- The Philos Project - https://philosproject.org -

What to Eat When You’re in Jerusalem

Mahane Yehuda is exactly what you’d expect of a market. It’s teeming with colorful spices, fruits, and vegetables, fresh bread and hummus, dozens of varieties of nuts, lemonade, wine, strong smells—some good, some bad—and best of all, people.

Since the 1880s, Jews from all over the world have set up shop in Mahane Yehuda. The day I visited it for the first time, I’d just come from Yad Vashem. As Luke Moon, Deputy Director of the Philos Project, likes to point out, the abundance of life in the market is a truly great symbol of the Jewish people’s triumph over the Nazis. A visit to Jerusalem without a visit to Mahane Yehuda would be remiss—not in the least because of the delicious wares to sample.

If you love food as much as you love Israel, here are some must-haves for your next visit:

Khachapuri. There’s nothing quite like a steaming-hot, egg-topped bread bowl on a sunny day in Jerusalem. Take a seat street-side at Hachapuria, tear off a chunk of bread, dunk it in the cheesy center, and imagine you’re basking at the seaside in Georgia—where khachapuri is the national dish.


Craft Beer. When your bread bowl has become your food baby, wash it down with a cool pint from Beer Bazaar. The pub offers 100 craft beers from microbreweries all over Israel, with 11 on tap, and as an added treat, try Israel’s best chili dog. It’s kosher. So you don’t even have to feel bad about it.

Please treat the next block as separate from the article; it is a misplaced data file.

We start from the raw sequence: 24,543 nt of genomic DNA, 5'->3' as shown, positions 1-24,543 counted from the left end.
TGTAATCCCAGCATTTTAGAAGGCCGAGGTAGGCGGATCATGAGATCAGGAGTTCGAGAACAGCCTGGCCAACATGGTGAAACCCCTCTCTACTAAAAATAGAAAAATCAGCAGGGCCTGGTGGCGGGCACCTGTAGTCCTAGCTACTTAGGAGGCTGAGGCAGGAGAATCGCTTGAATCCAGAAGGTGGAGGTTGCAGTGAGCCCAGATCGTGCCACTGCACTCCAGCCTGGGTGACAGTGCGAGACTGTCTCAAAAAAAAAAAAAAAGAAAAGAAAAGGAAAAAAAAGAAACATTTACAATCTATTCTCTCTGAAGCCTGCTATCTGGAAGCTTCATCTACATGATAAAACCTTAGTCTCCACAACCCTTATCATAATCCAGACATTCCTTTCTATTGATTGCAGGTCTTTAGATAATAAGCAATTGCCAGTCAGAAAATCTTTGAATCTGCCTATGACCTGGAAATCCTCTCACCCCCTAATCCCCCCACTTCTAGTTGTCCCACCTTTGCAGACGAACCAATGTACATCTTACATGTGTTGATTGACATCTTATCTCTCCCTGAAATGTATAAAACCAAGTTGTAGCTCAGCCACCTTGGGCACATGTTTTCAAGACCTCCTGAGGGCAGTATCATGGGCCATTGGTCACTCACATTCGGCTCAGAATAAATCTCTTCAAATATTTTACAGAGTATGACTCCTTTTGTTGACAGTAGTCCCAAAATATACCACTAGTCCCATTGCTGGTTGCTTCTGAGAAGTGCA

Cheese. At 53 Etz HaChaim Street, you’ll find Basher Fromagerie, a world renown cheese shop that sells local Israeli cheeses alongside the crème de la crème of Europe. Grab your main slice and lounge on the second floor with a glass of red.

Halva. This sweet, crumbly treat is produced across the Middle East, Asia, and Eastern Europe using nut butters and sugar. At The Halva Kingdom in Mahane Yehuda, they import sesame from Ethiopia to produce their tahini-based treats. To get some raw tahini, you can simply hop across the street to its sister shop, Tahini King, and buy it by the bottle.


Rugelach. It’s been a long day. Treat yourself to some gooey, chocolate-filled pastry from Marzipan Bakery and savor it alongside a Turkish coffee from Roasters. The best part about this dessert is that you can find it all over the world. But it’s not the same if it’s not in Jerusalem.


L’chaim! (To life!)